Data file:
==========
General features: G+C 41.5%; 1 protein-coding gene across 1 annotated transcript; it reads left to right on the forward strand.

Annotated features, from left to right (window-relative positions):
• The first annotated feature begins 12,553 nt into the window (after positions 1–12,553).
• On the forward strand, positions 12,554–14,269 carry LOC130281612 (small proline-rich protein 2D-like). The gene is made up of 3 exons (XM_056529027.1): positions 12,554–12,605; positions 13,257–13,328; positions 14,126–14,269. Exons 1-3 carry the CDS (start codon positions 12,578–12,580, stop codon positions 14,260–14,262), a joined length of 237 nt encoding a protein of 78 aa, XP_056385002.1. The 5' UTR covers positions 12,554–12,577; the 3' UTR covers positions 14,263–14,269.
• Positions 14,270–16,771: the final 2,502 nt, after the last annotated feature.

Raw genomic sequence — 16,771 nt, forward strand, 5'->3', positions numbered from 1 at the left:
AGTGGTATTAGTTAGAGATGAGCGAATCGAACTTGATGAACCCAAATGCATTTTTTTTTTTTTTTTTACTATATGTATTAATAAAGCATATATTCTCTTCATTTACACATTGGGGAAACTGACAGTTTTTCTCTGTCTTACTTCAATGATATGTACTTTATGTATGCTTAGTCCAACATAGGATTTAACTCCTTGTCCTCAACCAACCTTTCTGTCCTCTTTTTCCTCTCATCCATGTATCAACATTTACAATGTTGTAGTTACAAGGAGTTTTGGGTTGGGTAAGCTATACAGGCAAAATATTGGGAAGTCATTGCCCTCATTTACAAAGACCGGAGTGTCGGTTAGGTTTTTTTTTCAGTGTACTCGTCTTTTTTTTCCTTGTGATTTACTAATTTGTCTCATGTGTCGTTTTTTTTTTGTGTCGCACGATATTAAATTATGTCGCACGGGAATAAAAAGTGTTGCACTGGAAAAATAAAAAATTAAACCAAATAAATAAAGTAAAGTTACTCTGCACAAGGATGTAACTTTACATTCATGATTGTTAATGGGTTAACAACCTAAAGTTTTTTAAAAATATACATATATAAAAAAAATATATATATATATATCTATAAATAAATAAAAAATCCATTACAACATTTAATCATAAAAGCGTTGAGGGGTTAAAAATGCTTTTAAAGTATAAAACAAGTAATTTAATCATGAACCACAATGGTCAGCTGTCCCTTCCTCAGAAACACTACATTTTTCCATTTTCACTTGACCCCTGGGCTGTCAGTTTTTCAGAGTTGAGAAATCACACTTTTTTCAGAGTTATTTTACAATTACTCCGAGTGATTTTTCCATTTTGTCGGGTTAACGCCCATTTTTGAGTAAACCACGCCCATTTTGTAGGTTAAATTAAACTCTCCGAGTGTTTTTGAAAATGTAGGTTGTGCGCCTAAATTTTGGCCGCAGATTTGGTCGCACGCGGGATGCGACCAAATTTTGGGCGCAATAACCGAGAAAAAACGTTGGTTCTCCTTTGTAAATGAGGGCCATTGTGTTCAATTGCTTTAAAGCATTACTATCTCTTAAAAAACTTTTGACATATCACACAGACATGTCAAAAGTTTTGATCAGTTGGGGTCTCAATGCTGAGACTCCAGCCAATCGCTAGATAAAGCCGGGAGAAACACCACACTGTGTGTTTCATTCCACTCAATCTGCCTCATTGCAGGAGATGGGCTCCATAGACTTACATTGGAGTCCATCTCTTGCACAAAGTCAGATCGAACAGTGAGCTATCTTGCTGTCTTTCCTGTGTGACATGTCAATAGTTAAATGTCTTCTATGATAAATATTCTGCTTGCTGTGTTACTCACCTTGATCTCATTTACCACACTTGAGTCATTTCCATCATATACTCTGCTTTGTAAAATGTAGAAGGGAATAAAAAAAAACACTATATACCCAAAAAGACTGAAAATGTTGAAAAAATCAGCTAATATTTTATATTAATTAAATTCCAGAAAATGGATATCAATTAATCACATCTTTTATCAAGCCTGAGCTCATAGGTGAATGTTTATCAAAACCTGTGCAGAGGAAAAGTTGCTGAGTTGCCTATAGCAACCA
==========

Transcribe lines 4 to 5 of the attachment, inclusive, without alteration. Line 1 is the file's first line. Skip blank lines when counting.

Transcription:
• On the forward strand, positions 12,554–14,269 carry LOC130281612 (small proline-rich protein 2D-like). The gene is made up of 3 exons (XM_056529027.1): positions 12,554–12,605; positions 13,257–13,328; positions 14,126–14,269. Exons 1-3 carry the CDS (start codon positions 12,578–12,580, stop codon positions 14,260–14,262), a joined length of 237 nt encoding a protein of 78 aa, XP_056385002.1. The 5' UTR covers positions 12,554–12,577; the 3' UTR covers positions 14,263–14,269.
• Positions 14,270–16,771: the final 2,502 nt, after the last annotated feature.